Blog Post

How to Crowdsource Grading: A Report Card

So last July I wrote that "How To Crowdsource Grading" post about how some of my very best students in "This Is Your Brain on the Internet" praised the course but also got together and, with care, raised the delicate matter of my o-so-conventional ways of testing and assessing and grading:  midterm, final, final paper, A, B, C, D.  You know the drill. 


Being a prof interested in exploration of pedagogy at every turn, I came up with a system of old-fashioned contract grading (we really did create a contract with co-signatures and all) and peer review to determine if all of the weekly blogging assignments had been created satisfactorily and, if not, to work with students to make sure a satisfactory one is posted.   A few weeks ago, I wrote one update, "Crowdsourcing Grades:  Or, How Prof D Got an A":


And here's another:  I was feeling a lot  of anxiety in the class, exactly what I hoped from crowdsourced grading where the outcome is known as long as you keep the contract in a satisfactory fashion.   I had no anxiety.  I've never seen such amazing attendance, there is lots of participation, and the blogs have a depth, engagement, insight, and intelligence that one rarely sees.   I've long since concluded that blogs are  better than research papers at getting to the heart of the matter. . . but that's a different issue that we're having a mini-forum on over here if you are interested:


So my anxious crowdsourced class?  I decided to hand out a midsemester evaluation to see how I could do a better job.  And found there were so many anxieties.  Without the familiar markers of midterms and grades, instead of feeling sanguine about the coming A, the students were sure I was going to pull a fast one.  Not that they said that--they are much too generous a group as human beings to say that.   But they were concerned, nervous, anxious.   So what Alex Greenberg, the able TA in the course, and I did was pulled together a synopsis of where everyone stood so far on their contracts, what needed to be done, and offered guidance on how to do what remained.   I swear the tension level dropped immediately.


So to those naysayers out there wondering about my crowdsourced grading, the issue (at least for these remarkable students) isn't whether they will flake out and do nothing.  It's that, given an entirely new way of thinking about one's responsibilities in a classroom, with a prof with whom one has no history, is there really going to be that coveted A at the end of the term or is this going to be a disaster?   There is no past experience, no test case, no track record, and no evidence.   How do you argue about an unfair grade when you have nothing to present on your behalf?   That's a lot of trust to have in a prof you've never had before.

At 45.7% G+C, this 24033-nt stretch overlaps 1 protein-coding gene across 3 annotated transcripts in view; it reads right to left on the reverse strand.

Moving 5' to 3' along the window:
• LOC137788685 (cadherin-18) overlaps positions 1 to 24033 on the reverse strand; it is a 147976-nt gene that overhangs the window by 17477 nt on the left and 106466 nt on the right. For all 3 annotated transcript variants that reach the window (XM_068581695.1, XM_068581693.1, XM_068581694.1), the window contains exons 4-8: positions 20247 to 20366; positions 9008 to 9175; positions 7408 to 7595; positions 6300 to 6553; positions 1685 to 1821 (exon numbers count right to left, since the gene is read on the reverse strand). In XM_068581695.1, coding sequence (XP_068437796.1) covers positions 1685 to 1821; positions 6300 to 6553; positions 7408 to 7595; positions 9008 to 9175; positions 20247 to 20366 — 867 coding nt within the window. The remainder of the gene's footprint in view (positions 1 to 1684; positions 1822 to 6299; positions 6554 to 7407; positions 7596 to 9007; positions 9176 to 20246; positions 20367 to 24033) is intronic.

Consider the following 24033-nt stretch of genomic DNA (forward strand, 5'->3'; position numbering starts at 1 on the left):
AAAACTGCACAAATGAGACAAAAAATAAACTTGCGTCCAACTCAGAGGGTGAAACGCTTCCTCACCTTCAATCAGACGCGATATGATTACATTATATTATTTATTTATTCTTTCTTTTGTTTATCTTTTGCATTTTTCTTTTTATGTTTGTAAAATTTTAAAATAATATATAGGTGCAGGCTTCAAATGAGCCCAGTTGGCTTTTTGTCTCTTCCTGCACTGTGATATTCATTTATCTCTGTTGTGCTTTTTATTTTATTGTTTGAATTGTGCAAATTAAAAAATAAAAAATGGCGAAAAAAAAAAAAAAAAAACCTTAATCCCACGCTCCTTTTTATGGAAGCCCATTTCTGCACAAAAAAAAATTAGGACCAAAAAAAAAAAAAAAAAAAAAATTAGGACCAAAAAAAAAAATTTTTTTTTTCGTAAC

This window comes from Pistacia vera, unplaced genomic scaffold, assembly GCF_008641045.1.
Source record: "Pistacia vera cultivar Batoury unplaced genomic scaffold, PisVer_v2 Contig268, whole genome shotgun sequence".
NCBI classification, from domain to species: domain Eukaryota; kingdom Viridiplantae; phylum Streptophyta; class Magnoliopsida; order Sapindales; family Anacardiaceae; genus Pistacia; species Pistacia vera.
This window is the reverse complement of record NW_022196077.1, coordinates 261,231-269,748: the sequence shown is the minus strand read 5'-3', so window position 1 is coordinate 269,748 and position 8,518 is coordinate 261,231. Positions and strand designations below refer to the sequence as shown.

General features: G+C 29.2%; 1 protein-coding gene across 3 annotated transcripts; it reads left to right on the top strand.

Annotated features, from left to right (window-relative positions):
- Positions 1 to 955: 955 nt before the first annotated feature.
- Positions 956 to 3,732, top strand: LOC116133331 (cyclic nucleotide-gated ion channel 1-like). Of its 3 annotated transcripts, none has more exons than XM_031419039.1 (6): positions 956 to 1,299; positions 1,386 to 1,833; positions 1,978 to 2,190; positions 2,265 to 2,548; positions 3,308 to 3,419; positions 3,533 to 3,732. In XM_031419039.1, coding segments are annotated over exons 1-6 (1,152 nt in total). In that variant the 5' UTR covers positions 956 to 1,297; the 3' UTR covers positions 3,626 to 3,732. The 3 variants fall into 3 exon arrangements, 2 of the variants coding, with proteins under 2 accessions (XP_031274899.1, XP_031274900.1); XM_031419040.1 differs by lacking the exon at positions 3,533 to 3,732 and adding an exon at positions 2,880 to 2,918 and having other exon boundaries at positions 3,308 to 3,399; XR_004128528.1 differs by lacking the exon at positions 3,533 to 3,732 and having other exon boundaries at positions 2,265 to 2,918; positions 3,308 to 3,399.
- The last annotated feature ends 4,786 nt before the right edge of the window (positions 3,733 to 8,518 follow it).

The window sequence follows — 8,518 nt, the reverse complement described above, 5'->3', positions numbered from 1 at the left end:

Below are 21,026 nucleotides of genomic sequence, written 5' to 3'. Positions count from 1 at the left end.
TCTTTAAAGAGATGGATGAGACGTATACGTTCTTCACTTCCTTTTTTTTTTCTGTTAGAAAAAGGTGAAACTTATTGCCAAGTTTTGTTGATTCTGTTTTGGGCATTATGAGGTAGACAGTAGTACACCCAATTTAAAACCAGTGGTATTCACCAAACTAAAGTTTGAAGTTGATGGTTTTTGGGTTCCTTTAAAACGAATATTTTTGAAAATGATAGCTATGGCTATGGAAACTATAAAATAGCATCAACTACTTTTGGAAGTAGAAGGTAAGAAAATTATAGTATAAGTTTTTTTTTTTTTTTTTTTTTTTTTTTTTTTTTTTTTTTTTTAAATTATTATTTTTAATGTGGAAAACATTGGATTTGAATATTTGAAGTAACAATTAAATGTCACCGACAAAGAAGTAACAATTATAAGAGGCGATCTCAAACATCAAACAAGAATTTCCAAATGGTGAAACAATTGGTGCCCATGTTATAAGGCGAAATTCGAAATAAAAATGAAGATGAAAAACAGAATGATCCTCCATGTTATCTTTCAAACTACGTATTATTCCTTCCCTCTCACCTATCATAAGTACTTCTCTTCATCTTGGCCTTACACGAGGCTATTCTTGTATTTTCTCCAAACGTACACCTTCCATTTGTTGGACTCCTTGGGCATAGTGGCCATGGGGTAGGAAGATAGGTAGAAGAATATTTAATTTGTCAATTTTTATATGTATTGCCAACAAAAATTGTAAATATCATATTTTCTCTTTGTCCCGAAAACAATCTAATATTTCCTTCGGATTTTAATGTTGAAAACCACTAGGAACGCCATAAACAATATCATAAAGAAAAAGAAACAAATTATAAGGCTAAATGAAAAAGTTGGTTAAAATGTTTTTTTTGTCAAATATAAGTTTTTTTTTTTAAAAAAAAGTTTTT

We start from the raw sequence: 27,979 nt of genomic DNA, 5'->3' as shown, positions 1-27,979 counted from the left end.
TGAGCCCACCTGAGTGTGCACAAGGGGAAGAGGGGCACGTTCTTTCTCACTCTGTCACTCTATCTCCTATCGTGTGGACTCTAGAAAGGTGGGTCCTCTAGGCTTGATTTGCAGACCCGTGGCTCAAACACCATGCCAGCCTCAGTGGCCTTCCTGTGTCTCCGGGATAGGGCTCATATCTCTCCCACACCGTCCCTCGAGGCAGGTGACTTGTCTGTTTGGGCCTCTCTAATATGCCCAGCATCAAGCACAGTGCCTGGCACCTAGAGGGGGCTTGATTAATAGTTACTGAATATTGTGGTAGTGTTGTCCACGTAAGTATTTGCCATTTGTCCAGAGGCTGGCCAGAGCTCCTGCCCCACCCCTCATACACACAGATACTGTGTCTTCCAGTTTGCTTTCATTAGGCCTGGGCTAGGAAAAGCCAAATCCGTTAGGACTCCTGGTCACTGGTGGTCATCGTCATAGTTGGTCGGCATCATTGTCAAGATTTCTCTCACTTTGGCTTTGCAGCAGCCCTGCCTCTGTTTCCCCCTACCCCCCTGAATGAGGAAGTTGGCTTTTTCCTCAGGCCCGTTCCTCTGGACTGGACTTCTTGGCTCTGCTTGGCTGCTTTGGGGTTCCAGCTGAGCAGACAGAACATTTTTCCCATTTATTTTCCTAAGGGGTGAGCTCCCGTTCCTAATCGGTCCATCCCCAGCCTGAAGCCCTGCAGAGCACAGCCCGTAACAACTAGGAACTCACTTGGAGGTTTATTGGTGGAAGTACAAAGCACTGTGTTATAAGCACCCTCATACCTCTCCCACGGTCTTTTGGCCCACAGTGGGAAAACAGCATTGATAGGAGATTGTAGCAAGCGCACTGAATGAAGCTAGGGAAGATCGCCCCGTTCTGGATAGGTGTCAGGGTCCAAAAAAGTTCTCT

On the other hand, there is that matter of the written contract.  That's what we did by letting people know, in writing, where they stood on each part of the contract.  We recalled that they did have some real, tangible evidence of progress.   Besides, they are exceeding any of my expectations--about attendance, participation, about the length and quality of their blogs.  Today we move into the multimedia collaborative projects, the TYBI equivalent of a final paper, and I'll report back on those but, to date, this class is A all the way, whether by crowdsourced standards or conventional ones, or any other metric I know.


But what about Prof D?  The one interesting thing about contract grading is it's the students who sign the contract, the prof countersigns, but it is of course about how they do and how they will be graded.  There's really no contract in the other direction, except the student evaluations (which is more like Pass/Fail rather than a grading system).    That's interesting.  And a subject I'll take up next time.  If students wrote a contract for what they expect from a prof, what would that contract look like?   And how would we measure up?   Now there is a challenge!


Here's the original blog that garnered all the notice:  "How To Crowdsource Grading":


And you can use the tag ISIS 120 to find other blogs about "This Is Your Brain on the Internet"




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